The Artist and The Cherry Tree

Is it an oxymoron to speak of ethics in art? What about the troubling aspects of Frank Lloyd Wright's personal life: do we disavow his architecture? Or, more currently, the accusations of sexual improprieties by Chuck Close: how does that affect our appreciation of his paintings?

This conundrum was brought home to me personally with a 3D printed sculpture called "Bloated Doll". I sent the CAD file for fabrication to a well-respected mid-western company. They first produced a small firm prototype, but then proceeded to get into one problem after another with the larger piece. The material had been suggested by them: I wanted something like human skin and rubber was not then available. After multiple failures with the material they sent the file to researchers in Israel, who seemed to solve the problems. But when "Bloated Doll" arrived at my studio it was not the same consistency as the prototype. In fact, it was so much softer that the plastic shipping wrap adhered to, and had actually sunk into, the sculpture, permanently disfiguring it. The company offered to print another but by then they had closed shop and sold their printer. There were 4 men working there at that time: 3 of them have come down with cancer, including brain cancer.

Those of us who pursue untrodden paths and experimental processes know that pitfalls can lie ahead. But the toxicity of the plastics used in 3D printing has been pretty much hidden from the public. In the excitement over this truly revolutionary process we are ignoring the clear dangers posed, not only by the printer (hardware) but also by the materials being used.

I asked Christian Lavigne, President of Ars Mathematica, Co-Founder of Intersculpt, and a pioneering figure in the field of additive manufacturing, as 3D printing is known, if we as artists have an obligation to alert the public to the dangers. Are we complicit? His response raises some troublesome issues, which I want to share with you, verbatim:

Sometimes the complicity is obvious. Remember all the artists who worked for Hitler, Stalin, Mussolini, etc. Nowadays we can see the same complacency, and the financial excuse (the need to earn money) is no excuse in front of history. It is not only a political matter: the problem is similar with companies. An artist who accepts to work for or sell a work to Bayer-Monsanto knows what she/he is doing. I had personal experience in this field in the early 90's. As you may know, I live in precariousness. One day the son of an African president asked me if I will accept to create a sculpture in his country. I answered him immediately that I did not work for the dictators. But I did not have a penny in my pocket. For me, dignity comes first. Needless to say I never saw the guy again!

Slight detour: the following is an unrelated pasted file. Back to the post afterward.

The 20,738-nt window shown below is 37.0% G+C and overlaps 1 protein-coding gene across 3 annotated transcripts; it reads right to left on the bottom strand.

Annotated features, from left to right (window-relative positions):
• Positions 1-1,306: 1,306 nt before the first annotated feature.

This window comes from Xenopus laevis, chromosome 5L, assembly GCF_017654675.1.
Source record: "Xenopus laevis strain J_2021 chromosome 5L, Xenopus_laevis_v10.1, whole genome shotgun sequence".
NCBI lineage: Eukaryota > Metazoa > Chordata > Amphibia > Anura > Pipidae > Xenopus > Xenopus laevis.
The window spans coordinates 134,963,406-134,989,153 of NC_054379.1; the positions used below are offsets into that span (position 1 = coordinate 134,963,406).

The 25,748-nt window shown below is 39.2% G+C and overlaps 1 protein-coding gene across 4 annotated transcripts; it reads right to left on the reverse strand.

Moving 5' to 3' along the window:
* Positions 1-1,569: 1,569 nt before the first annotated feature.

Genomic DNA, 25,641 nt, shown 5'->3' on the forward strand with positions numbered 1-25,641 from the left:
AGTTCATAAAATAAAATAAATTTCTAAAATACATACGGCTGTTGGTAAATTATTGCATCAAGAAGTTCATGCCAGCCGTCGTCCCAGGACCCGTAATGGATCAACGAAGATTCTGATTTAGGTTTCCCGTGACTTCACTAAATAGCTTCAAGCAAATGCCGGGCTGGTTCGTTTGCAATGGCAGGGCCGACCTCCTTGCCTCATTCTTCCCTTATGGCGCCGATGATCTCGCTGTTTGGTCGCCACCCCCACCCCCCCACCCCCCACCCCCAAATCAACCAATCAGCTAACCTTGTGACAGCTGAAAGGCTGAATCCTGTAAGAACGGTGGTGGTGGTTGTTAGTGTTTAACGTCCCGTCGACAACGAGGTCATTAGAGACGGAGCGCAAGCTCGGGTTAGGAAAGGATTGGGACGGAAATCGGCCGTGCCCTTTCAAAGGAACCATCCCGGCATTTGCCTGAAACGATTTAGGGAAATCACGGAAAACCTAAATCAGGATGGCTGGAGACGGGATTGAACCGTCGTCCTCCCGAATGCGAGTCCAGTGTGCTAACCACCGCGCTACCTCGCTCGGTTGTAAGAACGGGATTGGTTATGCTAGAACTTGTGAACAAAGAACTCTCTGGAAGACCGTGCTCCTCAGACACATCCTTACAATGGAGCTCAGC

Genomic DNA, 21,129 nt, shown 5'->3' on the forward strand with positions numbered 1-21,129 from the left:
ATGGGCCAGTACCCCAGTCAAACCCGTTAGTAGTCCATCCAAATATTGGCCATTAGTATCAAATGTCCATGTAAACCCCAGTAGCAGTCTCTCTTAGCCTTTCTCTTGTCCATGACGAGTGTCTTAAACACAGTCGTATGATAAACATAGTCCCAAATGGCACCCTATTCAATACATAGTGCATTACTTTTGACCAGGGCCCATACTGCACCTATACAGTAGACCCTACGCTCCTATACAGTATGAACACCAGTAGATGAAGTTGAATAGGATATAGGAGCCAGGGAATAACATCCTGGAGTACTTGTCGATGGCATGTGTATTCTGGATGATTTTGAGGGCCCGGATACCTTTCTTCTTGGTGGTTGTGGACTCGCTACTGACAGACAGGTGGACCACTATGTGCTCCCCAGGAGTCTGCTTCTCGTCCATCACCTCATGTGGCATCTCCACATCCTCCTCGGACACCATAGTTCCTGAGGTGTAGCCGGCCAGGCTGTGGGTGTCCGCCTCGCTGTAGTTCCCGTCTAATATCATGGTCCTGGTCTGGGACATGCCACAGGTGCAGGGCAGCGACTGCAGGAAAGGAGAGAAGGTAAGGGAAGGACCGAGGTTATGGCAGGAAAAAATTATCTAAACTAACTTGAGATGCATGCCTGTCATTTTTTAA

Sometimes we are accomplices because we do not want to know what we are using or to whom we are talking. Example regarding our art activity: if we send a small model or a 3D file in Asia to a company that carves blocks of stone, in order to get a large sculpture, are we sure about the working conditions of the craftsmen?

Sometimes we are "accomplices" despite ourselves, by pure ignorance. If we don't know the origin and impacts of our techniques and materials, and it is impossible to get info, in fact we are not accomplices but victims of misinformation. Same case if we sell an artwork to someone who is later revealed as a mafia gangster or a serial killer! Etc.

In my personal opinion, all that we can say about our artistic difficulties is useful not only for the history of art but also for social progress in general - because we sometimes have access to information little known to (the) public and which can create awareness. Obviously we then take the risk of being/persona non grata/of certain economic or political powers. This risk is even greater when you're not in a democracy, and I know what I'm talking about!

As artists we are not the sales representatives of the companies or processes we use. We must emphasize the problems voluntarily hidden by the zealots of "progress at all costs".(1) The very notion of progress must be questioned. A new technology that makes people sick, creates unemployment and inequality and does not even keep its technical promises: is it progress?

The practice of art is a political act, even among those who deny it, or who close their eyes.

How about it? Have you heard the hoopla about 3D printing? Whose responsibility is it to reveal the toxicity of the process?(2) What about the many schools who are rushing to provide these machines to their students? Have the school administrators done their homework before making those purchases? Do the parents understand the risks involved?

c. Corinne Whitaker 2018

(1) Viewers interested in progress for its own sake are referred to "The Limits to Growth" and the Club of Rome.

(2) On our 3D Print News page we have included a warning: is that sufficient?

(3) In contrast to our learned friend above, you might think about "The Crimes That Fueled a Fantastic Brazilian Museum", and the dealer who said, "It's not my problem".